First of all, Florida: I've got good news and bad news. First, the good news: you still get to go to the Gator Bowl. Now, the bad news: remember when I said that Southern Mississippi was unfairly exiled to Hawaii? Can you guess why I'm bringing this up?
Florida-Southern Miss would have been a fantastic Gator Bowl. An 11-2 and ranked USM team with a rare opportunity to beat a program that normally writes them a check to be one of the aforementioned home opponents with a tenth of their resources. You don't think USM would be fired up for that? You don't think the risk of embarrassment would make Florida a little more peppy than they were in that boring Gator Bowl? And to boot, it's at the site of what is probably Southern Miss' greatest victory: a 1989 win over Florida State, led by one Brett Favre.
As for you, Ohio State: remember when I said that teams can to go a bowl game every four years, regardless of record? Can you guess why I'm bringing this up? You're off to the Motor City Bowl (all bowl games have to have a real name, remember) to play... Eastern Michigan!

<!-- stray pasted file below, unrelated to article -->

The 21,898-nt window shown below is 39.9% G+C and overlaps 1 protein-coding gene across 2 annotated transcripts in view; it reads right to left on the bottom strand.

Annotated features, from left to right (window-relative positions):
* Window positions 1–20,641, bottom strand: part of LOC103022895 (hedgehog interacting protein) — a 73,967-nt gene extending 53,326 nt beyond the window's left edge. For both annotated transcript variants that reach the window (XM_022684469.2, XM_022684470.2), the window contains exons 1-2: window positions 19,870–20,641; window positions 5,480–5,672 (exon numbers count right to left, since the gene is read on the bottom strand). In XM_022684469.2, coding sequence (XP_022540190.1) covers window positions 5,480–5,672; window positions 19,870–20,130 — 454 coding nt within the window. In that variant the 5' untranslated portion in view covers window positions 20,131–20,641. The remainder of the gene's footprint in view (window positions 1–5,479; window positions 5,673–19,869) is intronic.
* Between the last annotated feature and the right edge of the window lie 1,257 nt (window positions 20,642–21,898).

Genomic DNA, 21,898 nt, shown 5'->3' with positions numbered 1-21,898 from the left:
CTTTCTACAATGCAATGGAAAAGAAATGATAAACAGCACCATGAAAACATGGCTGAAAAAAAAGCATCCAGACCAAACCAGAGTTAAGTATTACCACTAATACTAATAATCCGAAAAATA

Eastern Michigan went 6-6 in 2011, but played two
I-AA FCS teams, so they weren't bowl eligible. Not that they would have gone anyway, since Western Kentucky and Ball State were left out with better resumes. But 6-6 is EMU's best mark since 1995, and they showed major improvement under Ron English, losing their finale by only 6 to conference champion Northern Illinois.
Not only is this bowl game convenient to both fan bases, but an Ohio State-Eastern Michigan game in Detroit might draw out a few, shall we say, interested neutral fans. Some of whom might remember the sudden spike in demand for Appalachian State t-shirts in Columbus four season ago. Instant karma's gonna getcha.
Yes, I know Ohio State and Florida would be favored in these games. But the minute they start struggling, you'd see a whole lot more TV sets tuning in to these bowl games than are watching them now. And even when the upset doesn't happen, the mere possibility of it generates a lot more interest and pre-game ticket sales than low-risk, low-reward bowl games do now.